much music building toronto


Amazing Photography Resources I’ve Used

Earlier this week I had a discussion (in the comments section of her post) with a new blogging friend about taking great photos and becoming more comfortable with shooting in manual mode. It got me thinking about the topic, so I thought I’d share some of the resources that have helped me learn the ins and outs of my camera and get out of auto.


The first and most important piece of equipment is your camera’s manual. In it, you’ll find out about all of your automatic settings, how to usem, when to use them, and what they’ll actually do for you.


Probably the single most helpful and easy to understand tutorial I’ve found on the internet is a FREE series put together by a photographer named Darcy. It is a 31 day blog series on everything you NEED to know about using a camera and taking full control of your settings. You can find it by clicking here.

Darcy begins by explaining the correlation between ISO, aperture, and shutter speed, and how each of these elements affects light or motion in a photograph. At the end of many of the daily posts, you are left with a fun and easy photo assignment related to the lesson learned in that post. I recommend it to everyone, and you can find it here. I still can’t believe that this series is free.

Here is an example of how I learned the effect that shutter speed had on the amount of light hitting the sensor:

shutter speedAnd, here is an example of how I learned the effect that aperture had on the amount of area that is in focus in an image:



Another mind-blowing Angel of the internet is Jared Polin, aka The Fro. He set out to change the way photography is taught and shared on the internet, and in my opinion, he has nailed it. With literally thousands of YouTube videos, a free guide to shooting in low light situations (that you receive when you sign up for his mailing list), and two paid tutorial videos (getting out of auto and fro flash guide for beginners), Fro has carved out a cool corner of the internet that helps regular people like me become better photographers.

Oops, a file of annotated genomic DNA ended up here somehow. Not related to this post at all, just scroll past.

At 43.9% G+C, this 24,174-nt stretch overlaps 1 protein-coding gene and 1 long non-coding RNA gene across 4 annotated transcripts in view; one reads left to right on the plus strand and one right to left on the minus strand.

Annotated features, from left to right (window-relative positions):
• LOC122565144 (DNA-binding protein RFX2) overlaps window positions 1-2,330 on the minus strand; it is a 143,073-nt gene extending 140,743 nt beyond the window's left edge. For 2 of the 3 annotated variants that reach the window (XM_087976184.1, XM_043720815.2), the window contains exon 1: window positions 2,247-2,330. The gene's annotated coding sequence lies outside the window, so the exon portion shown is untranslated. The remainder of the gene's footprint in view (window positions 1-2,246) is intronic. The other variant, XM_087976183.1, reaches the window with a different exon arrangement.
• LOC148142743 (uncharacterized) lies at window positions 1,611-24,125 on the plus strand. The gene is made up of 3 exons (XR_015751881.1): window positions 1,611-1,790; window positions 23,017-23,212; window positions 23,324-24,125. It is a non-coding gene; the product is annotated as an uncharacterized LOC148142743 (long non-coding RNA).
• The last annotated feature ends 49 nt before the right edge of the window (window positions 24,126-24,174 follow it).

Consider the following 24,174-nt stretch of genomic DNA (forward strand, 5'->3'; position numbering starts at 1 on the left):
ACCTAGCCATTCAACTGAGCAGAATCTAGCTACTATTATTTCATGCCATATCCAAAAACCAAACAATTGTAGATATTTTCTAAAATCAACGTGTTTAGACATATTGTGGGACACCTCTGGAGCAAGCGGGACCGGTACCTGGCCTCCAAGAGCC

B&H EVENT SPACE (YouTube Channel)

Again, thousands of presentations on every photography related topic you can think of, presented by experts in the photography business. There are too many favorites to list here, so I’ll do some follow-up posts on some of my favorite presentations. For now, you can access the amazing goodness that is the B&H Event Space here.

Whether you’re a beginner hobbyist or a thirty year veteran in the business, you’re sure to find some value in these amazing resources.

I’d love to hear about some other great resources out there. How did you learn how to take better photos? Who have you turned to for the most amazing photography tips?

Supermoon Over Toronto

so, on my way to bed last Sunday night, I noticed that the moon looked big, bright, and full. I quickly grabbed my Sony NEX camera, strapped on my 500mm f/8 Tokina manual focus lens, and snapped a couple quick shots of it… handheld.

It turns out that this wasn’t just an ordinary moon, it was a supermoon.

supermoon is the coincidence of a full moon or a new moon with the closest approach the Moon makes to the Earth on its elliptical orbit, resulting in the largest apparent size of the lunar disk as seen from Earth. – source Wikipedia

It’s not the sharpest shot of this relatively rare occurrence you’ll find on internet, but I’m relatively happy with the results given my limited skill and $20 pawn shop lens.